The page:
Part one of the Detox can be found here: Introduction and Phase One
The Gentle Detox – Part Two – Eat food your body recognises…and can work with!
In my previous posts you will often find me having a poke at the diet food industry – well actually more than a poke. There are certain products that are health related that I do not have a problem with, but I don’t have much time with slimming bars and shakes. I do not care how many nutrients they say are in them, they are not in the form that the body understands or wishes to. We are designed to take our nutrients from natural foods.
I do agree to an extent that what we assume is a nutrient packed vegetable or fruit is not as nutritionally dense as it used to be. Farming methods have changed in the last 50 years or so and we also have to consider the addition of fertilisers that may not be of organic origin. However, despite having busy work or family commitments it is easy and quick to bulk prepare vegetables for several days and it is a great deal cheaper.
There are other times of the year when spending at least two weeks in a transitional mode as far as your diet is concerned is a good thing.
Around May time I get a yearning for the crisp crunch of lettuce, the peppery taste of watercress and Rucula, the smooth buttery taste and feel of avocados – I lose my appetite for parsnips and stews with mashed potato and butternut and carrot soups, preferring gazpacho, cold and tangy with an omelette for lunch.
The same happens again in September when I start to think about more root vegetables and warming foods. I think you get the idea.
Our bodies over the last hundreds of thousands of years, would have been sustained by seasonal foods, both animal and plant.
It makes sense that we would therefore get the most nutritional benefit from seasonal foods, with the added benefit of an abundance of other fruits and vegetables that we now have year round. It is wonderful to have this access to so many varieties because they offer us so much more than our ancestors could scratch together.
I am fully supportive of any ‘diet’ programme than encourage us to only use fresh produce and cook it from scratch, but some trendy diets out there are a bit too restrictive, and you need to include other fruits and vegetables and other food groups that were not necessarily available to our ancestors.
If you make seasonal fruit and vegetables your primary choices, you can add in others to provide a more varied and balanced diet. This is why I follow the Gentle Detox seasonally every three months and not just at the beginning of the year. It marks the change in different eating patterns from the more stodgy, carbohydrate driven diet for the winter months to the lighter spring available food and the even lighter summer options and then back again.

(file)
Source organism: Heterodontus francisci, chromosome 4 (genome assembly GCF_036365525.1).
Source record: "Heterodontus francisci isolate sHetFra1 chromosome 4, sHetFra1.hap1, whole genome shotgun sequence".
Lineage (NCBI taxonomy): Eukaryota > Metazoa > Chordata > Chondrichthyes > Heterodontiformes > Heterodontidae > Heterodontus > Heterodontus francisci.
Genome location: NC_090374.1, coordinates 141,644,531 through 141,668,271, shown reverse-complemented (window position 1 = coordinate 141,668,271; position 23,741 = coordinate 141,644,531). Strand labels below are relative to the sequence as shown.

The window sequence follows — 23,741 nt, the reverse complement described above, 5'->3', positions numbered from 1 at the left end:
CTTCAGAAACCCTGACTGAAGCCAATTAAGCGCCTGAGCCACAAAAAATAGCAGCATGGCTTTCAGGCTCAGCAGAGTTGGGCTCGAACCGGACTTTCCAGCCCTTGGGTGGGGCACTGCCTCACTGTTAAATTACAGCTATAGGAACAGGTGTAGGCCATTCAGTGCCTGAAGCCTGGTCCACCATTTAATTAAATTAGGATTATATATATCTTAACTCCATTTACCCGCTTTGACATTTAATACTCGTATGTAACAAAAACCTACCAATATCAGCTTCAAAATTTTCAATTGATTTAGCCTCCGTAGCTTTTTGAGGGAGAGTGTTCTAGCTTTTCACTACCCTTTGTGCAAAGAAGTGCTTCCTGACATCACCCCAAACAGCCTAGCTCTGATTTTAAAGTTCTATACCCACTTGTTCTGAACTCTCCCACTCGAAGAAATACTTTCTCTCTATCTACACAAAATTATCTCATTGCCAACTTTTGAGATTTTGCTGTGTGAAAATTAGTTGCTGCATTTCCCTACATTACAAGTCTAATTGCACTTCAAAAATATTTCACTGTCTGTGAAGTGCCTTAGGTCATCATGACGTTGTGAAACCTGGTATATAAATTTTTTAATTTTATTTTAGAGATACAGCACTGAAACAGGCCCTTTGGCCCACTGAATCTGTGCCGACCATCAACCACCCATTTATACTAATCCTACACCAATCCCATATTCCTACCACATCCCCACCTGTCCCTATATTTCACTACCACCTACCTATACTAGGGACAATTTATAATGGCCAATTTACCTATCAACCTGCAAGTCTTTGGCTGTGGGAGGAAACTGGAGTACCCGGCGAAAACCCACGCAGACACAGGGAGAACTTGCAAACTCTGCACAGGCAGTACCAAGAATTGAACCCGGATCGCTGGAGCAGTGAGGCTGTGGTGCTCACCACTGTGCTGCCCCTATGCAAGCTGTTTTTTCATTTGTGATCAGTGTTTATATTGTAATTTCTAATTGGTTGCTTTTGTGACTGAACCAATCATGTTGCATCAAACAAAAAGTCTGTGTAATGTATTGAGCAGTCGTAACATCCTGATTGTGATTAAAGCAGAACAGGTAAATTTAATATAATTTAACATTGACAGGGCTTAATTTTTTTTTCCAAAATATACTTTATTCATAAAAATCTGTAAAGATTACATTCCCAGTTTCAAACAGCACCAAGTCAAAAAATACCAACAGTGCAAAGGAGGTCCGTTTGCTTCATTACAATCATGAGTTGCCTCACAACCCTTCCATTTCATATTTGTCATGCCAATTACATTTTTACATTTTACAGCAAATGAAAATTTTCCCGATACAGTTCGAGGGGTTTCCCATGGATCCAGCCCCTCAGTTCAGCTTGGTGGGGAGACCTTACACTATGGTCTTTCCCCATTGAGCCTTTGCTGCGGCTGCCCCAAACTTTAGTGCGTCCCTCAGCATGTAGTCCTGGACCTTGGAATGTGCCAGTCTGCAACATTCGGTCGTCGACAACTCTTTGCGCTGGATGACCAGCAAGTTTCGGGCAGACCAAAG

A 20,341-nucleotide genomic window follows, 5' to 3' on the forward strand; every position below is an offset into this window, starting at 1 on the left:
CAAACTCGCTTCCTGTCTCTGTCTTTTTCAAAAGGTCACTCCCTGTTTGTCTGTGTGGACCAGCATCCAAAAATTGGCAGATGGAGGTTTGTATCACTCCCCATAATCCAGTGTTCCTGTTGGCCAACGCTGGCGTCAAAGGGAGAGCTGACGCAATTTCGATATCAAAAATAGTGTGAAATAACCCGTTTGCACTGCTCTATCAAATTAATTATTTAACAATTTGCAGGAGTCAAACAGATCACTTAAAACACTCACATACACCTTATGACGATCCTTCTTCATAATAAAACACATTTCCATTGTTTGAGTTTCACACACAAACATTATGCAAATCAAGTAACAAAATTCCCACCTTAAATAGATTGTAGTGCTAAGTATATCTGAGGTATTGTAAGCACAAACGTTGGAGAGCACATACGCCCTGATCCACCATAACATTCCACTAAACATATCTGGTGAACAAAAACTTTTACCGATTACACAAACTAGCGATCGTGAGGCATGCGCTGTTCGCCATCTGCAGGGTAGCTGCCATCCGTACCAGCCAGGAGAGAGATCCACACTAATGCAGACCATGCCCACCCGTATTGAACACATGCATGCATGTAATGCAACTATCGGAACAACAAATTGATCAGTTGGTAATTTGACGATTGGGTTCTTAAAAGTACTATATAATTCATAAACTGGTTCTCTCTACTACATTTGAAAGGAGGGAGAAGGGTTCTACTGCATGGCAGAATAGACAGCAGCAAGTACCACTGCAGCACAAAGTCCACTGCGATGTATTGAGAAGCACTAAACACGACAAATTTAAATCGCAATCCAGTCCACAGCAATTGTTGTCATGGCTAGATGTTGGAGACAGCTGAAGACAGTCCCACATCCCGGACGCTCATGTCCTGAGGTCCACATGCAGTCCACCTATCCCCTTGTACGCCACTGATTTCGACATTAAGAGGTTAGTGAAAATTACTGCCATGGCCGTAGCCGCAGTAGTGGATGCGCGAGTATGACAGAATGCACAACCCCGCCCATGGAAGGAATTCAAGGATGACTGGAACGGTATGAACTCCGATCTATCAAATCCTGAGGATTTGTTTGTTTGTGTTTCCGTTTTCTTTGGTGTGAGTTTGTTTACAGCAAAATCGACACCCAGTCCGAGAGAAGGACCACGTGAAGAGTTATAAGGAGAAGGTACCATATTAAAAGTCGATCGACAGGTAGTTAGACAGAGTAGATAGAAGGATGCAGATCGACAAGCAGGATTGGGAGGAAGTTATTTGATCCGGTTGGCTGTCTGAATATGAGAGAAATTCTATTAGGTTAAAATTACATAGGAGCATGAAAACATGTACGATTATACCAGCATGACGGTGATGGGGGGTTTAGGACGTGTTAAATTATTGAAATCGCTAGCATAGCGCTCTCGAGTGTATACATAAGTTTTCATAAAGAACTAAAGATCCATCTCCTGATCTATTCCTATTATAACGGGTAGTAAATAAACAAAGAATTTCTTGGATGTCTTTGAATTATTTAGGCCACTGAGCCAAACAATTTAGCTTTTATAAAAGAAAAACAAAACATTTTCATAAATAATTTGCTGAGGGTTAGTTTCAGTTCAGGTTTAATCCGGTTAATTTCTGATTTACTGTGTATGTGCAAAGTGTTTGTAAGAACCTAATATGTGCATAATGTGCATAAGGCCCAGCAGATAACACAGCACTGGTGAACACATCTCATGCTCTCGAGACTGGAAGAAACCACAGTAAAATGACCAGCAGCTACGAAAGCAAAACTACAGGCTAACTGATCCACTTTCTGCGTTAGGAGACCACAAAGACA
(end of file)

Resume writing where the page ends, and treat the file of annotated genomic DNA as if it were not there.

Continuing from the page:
Doing any form of detox should not put your body under increased stress but alleviate it. Which is why, this programme is not intended to be used as a crash diet, with few calories and nutrients. Even if you wish to lose weight as well as detox your system, you must not consume below 1500 calories if you are a woman or 1800 as a man.
How many calories do you need each day?
Basal metabolic rate – BMR establishes the approximate calories your body needs to function. At rest, with your digestive system inactive. So basically, first thing in the morning when your organs have been idling, rather than fully functional. This is dependent on your age and gender and as we age our requirement for calories decreases which is why you need to make sure you are compensating by including plenty of activity.
The simplest thing is to give you a link so that you can establish according to your age and gender what the minimum calories your body requires. However, it is important to point out that whilst calories are vital, it is also critical that those calories be as nutritious as possible. Particularly, if you are planning on cutting down calorie intake to lose weight.
Calculate your Basic Metabolic Rate… and add in your activity level to identify how many calories your body needs: BMR Calculator
For example my basal metabolic rate at 69 is currently 1300 calories per day based my height and weight. That is not taking into account the calories required to operate my digestive system, organs such as my brain and heart, lungs, liver and kidneys etc. If you are not desk bound, walking around, doing shopping, housework, etc. you will use about 100 calories per hour – in activity and operating the body. That will add about 500 calories per day. If you are exercising once a day for twenty minutes, with a brisk walk you can add anther 100 to 150 calories per day.
Men use slightly more because of body mass so I use 2000 calories basic requirement for women and 2,300 for men.
I never drop calories for an individual to less than 1500 for women and 1800 for men per day. And the food within that calorie restriction needs to be nutrient dense to make sure the body is still provided with what it needs to be healthy. They should also be sourced from good quality fresh products.
Your meals should be prepared from scratch using these ingredients, and if you are not very experienced in the kitchen, then do get yourself one of the many excellent cookery books available that promotes healthy produce and preparation. If you pop in every other Wednesday you will find great recipes that are cook from scratch and nutrient dense Smorgasbord Health with Sally Cronin and Carol Taylor – Cook from Scratch to prevent nutritional deficiency
Don’t buy pre-chopped salads and vegetables
To prepare these meals you have to first buy your ingredients and in step two I would like you to think more carefully when you buy produce. For example buy whole vegetables and fruits rather than pre-chopped.
Cabbage will lose at least 50% of its nutritional content once it is chopped and the longer it sits there in that plastic bag the more it will lose. This also applies to bags of chopped salads. It is also a more expensive way to buy your vegetables and fruit. Check the prices but I am pretty sure that the extra that you pay for convenience multiplied over a year will easily pay for a week if not more of shopping.